GeekDad Puzzle Of The Week Solution: The Locality Of The Vault

Geek Culture


Image: Wikipedia Commons

Congratulations to Todd Williams, who correctly solved this week’s puzzle and is the proud owner of a $50 gift certificate from ThinkGeek!


1294 651 49 516 534 257 385 576 702 38 1211 981 106 892 33

600 1322 807 10 188 1232 436 929 842 1113 4 240 480 6 969

1290 937 367 131 1262 778 320 526 1048 1085 505 89 252 517

939 684 811 403 1221 629 114 499 190 1160 289 827


OK, so I didn’t give you folks a whole lot to go on, but by Googling the puzzle title or “the Declaration of Independence cipher” (or code), you should have quickly deduced that this week’s puzzle used the Beale cipher.

The Beale cipher has a great story behind it, but we’re concerned with solving the puzzle. The Beale cipher uses the Declaration of Independence. A number is assigned to each word within the document and then the numbers are used to spell out a message. For instance, the code “1 2 3 6” can quickly be converted to the word “with”, since the Declaration of Independence begins: When (1) in (2) the (3) course (4) of (5) human (6) events (7).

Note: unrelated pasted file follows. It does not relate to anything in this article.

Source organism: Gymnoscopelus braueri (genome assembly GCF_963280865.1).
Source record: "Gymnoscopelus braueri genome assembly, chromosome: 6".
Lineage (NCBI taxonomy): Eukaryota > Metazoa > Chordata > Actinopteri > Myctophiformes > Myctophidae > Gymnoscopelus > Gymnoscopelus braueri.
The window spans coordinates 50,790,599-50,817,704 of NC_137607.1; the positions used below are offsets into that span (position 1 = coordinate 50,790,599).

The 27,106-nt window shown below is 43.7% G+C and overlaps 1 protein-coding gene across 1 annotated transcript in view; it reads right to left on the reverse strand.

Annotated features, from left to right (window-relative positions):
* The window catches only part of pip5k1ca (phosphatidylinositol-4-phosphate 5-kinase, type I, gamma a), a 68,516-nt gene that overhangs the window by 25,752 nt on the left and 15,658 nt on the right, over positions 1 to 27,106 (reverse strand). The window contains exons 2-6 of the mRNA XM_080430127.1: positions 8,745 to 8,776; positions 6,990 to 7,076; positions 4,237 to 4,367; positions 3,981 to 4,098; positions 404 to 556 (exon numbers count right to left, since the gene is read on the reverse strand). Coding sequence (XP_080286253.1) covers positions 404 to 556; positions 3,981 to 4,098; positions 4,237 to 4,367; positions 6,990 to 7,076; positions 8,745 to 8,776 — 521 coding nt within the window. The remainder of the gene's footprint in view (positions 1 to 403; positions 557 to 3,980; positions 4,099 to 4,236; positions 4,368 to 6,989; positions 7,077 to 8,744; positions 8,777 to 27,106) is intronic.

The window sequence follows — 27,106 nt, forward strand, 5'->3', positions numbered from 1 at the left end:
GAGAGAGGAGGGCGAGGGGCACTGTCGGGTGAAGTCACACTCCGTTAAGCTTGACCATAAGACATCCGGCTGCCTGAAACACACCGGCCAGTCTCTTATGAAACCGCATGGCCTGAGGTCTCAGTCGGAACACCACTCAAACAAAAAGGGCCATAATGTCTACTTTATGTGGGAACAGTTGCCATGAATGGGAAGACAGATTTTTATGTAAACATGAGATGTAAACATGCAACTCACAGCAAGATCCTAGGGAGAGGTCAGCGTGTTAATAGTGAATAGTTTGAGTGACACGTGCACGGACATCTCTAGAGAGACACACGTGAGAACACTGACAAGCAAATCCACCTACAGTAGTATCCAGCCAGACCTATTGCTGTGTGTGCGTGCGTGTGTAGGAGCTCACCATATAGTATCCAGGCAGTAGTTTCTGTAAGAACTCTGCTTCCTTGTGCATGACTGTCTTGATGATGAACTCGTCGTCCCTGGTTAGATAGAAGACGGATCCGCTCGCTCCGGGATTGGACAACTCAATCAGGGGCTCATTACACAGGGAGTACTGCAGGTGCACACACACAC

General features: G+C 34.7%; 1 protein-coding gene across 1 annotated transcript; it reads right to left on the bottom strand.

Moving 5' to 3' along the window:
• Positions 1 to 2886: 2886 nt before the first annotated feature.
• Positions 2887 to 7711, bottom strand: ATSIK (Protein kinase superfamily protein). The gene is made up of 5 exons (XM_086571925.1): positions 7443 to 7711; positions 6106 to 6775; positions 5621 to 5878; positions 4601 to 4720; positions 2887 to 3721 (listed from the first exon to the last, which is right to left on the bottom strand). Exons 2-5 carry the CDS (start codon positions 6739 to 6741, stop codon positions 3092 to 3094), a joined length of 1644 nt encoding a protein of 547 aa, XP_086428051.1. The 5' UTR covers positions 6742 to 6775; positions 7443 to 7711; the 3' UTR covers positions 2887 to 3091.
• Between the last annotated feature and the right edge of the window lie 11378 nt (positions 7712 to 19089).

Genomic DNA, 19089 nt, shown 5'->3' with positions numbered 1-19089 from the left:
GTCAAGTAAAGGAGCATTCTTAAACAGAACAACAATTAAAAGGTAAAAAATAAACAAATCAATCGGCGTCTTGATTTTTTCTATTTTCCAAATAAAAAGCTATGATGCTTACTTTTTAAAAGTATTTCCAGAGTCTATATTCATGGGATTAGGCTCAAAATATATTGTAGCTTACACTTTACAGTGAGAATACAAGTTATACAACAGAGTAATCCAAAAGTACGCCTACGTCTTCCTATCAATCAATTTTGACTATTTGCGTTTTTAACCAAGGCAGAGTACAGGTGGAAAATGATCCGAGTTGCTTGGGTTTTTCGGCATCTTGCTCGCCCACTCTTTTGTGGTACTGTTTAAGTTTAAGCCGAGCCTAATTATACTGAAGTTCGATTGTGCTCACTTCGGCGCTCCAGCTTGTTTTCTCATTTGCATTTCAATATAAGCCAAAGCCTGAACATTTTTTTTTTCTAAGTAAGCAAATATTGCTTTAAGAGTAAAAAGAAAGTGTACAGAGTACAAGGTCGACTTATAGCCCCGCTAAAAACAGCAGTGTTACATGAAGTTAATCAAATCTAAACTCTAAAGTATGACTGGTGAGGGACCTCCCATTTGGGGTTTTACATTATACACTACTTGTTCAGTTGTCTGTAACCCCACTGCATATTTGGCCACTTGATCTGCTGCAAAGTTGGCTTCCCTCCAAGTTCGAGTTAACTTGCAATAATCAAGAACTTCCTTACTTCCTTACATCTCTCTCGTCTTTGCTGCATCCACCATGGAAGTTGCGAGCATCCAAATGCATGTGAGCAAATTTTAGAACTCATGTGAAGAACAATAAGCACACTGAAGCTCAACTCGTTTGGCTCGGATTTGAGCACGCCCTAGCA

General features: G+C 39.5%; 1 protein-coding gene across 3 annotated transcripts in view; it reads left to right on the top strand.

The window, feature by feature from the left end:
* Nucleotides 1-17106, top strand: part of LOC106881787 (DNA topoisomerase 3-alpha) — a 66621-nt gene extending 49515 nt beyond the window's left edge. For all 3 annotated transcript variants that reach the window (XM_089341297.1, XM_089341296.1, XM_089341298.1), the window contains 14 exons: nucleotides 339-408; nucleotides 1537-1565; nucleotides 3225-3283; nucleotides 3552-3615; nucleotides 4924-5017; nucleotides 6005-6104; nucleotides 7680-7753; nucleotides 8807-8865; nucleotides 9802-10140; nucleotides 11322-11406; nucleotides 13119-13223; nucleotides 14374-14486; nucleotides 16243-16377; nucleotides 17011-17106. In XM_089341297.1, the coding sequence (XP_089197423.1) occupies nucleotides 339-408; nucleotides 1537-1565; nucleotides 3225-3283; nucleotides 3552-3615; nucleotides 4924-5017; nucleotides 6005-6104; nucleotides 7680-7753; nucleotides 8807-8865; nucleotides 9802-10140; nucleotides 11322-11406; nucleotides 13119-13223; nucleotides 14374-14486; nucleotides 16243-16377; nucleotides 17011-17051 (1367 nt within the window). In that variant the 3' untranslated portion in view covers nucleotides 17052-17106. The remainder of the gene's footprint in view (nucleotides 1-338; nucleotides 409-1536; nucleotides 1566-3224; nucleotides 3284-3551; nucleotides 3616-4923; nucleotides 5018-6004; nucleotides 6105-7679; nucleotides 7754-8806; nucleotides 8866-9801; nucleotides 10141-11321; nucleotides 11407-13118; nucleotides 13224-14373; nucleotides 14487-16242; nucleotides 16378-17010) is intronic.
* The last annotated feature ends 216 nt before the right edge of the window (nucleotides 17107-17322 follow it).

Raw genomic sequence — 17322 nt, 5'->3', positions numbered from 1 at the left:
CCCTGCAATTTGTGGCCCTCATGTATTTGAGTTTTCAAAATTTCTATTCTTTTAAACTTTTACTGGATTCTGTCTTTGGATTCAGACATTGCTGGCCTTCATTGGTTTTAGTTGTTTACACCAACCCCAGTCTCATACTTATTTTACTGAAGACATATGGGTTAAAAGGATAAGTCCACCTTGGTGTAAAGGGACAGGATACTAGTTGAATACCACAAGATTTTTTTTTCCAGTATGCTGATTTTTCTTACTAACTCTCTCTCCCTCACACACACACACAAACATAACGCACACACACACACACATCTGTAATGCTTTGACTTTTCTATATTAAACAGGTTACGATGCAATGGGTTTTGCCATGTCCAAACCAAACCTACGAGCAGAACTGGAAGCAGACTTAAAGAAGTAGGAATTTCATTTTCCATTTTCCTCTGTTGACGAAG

Using this methodology and a version of Declaration of Independence with numbers already assigned to the words, we get the answer, complete with a horrible pun (sorry, kiddos):

There is just something about ciphers I find incredibly a-Beale-ing

The “y” in incredibly uses a mistaken number in our code (correct interpretation results in “incrediblt”). This is partly an homage to Beale, who had a number of transcription errors in his ciphertext, but also a necessary error, since there are no words beginning with the letter “y” in the Declaration of Independence. Because there are different versions of the DoI, as long as you were close (or if you translated to “appealing”), your answer was counted as correct.

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